Dr. Michael J. Goldberg
Dr. Michael J. Goldberg, D.M.D. is known as "The Doctor's Dentist" by his peers. He was born in New York City and grew up on Long Island, attending NYU's Bronx campus getting a BA in Biology. Having chosen a career that suited his talents and personality, he sailed through Tufts University School of Dental Medicine, graduating Magna Cum Laude, as well as being elected to the OKU, the National Dental Honor Society. He completed a Hospital Residency Program in Queens before going into private practice in Manhattan and joining the faculty of Columbia University School of Dental Medicine. Here he taught in various capacities for 30 years. After leaving academia in 2004, he returned to private practice where he now delivers comprehensive dental medicine to a clientele of executives, CEO's and health professionals. Dr. Goldberg is passionate about social responsibility and is currently the president of the American Friends of DVI (Dental Volunteers for Israel). Working in the DVI Clinic, he treats children of all backgrounds, religions and ethnicities, working closely with dentists from all over the world. He loves helping children, as well as spending time building bridges to peace, even if it's one mouth at a time. Dr. Goldberg lives in New Jersey with his wife Laurie. He has two married children and four grandchildren.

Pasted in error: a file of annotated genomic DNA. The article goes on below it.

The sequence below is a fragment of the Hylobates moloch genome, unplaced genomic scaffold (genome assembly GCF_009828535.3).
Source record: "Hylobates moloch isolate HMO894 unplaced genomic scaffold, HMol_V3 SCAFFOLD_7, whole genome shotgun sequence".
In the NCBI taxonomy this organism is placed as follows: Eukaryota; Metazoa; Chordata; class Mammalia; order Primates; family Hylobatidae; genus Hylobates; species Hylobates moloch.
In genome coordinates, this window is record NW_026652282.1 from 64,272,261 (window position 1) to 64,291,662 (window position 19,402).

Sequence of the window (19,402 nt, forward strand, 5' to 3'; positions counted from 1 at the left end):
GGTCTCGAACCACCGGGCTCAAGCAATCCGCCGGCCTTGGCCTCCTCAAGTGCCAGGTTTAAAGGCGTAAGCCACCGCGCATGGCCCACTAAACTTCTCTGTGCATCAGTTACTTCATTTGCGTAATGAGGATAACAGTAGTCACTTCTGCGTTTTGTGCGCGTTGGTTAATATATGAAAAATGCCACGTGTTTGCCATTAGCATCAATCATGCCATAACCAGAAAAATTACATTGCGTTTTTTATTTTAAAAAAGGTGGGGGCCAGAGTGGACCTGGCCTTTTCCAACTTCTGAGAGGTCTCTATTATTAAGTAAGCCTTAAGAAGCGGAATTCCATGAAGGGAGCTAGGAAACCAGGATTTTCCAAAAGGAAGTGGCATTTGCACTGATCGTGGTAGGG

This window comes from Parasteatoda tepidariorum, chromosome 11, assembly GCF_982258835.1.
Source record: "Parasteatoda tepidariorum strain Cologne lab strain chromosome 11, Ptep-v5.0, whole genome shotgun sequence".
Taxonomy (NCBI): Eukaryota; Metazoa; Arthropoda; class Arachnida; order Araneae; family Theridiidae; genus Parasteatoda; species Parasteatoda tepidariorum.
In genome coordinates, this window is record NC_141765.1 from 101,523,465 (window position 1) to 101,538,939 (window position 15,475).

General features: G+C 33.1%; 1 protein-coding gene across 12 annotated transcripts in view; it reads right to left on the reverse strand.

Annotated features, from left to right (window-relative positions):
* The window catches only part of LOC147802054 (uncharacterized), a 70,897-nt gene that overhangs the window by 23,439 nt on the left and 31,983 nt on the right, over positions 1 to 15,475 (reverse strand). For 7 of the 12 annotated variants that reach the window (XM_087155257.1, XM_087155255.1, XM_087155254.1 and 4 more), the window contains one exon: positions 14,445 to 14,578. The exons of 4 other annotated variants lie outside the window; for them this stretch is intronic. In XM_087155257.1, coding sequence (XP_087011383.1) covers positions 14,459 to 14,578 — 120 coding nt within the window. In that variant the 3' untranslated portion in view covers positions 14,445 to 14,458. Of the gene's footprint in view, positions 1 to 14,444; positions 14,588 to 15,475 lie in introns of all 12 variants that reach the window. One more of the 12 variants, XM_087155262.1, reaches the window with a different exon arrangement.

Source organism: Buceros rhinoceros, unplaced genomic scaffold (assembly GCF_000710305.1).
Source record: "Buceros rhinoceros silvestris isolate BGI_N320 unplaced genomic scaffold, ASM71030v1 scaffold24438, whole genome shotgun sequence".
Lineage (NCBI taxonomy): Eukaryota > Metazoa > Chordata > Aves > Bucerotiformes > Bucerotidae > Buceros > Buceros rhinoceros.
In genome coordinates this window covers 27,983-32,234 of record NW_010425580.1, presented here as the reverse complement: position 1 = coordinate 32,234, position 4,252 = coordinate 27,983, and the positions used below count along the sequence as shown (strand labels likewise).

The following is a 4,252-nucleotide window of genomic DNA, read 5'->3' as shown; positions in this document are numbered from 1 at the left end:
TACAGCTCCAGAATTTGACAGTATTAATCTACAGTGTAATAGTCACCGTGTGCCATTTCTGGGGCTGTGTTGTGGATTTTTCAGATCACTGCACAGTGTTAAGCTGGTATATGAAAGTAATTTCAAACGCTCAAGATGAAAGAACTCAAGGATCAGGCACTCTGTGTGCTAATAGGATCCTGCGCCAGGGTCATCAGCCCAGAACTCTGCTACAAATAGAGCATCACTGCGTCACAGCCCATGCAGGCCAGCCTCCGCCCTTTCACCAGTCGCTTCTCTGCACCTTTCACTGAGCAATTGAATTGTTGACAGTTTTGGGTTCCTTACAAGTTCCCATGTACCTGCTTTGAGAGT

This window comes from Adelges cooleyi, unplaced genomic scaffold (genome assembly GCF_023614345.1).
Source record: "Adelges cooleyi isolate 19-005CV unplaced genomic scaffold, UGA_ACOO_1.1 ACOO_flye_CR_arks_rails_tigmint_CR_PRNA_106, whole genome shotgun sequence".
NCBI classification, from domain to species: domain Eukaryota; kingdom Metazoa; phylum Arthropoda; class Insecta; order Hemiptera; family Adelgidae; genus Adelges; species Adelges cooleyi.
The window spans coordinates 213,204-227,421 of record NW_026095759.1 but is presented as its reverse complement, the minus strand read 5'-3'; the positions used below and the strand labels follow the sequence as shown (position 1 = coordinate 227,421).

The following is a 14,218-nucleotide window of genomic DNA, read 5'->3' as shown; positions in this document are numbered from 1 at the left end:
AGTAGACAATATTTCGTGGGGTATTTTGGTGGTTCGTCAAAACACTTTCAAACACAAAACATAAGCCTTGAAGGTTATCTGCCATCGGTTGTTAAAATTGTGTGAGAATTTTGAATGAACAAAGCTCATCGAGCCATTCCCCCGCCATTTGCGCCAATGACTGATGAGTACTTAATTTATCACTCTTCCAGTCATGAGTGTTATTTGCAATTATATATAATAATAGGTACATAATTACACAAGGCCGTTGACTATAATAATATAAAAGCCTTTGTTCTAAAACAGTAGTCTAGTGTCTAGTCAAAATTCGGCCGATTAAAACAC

Dr. Goldberg's book, What the Tooth Fairy Didn't Tell You, sheds light on the interdependence of oral health and overall health.
Other content contributed to by Dr. Michael Goldberg:
Asian Glazed Roasted Pork Lamb Bourguignon Ferociously Fruity Fruit Salad Cucumber Soup Spiced Orange Compote Shrimp Gazpacho Apple, Beet, and Cabbage Salad Deep-Dish Artichoke and Red Pepper Quiche Harvest Loin with Currant Sauce Peanut Butter Oatmeal Granola Bars (Gluten Free)
One of the "parents' business" items on our current trip to Virginia was a visit by a case nurse from an agency that is trying to get the Out-Laws additional personal and health assistance. While the old folk found her questions intrusive, they were reasonable follow-ons based on the OutLaws' current states of cognitive and physical health. One of the sets of questions was about their medications. A list of them was posted on the door to the den. The case nurse assumed...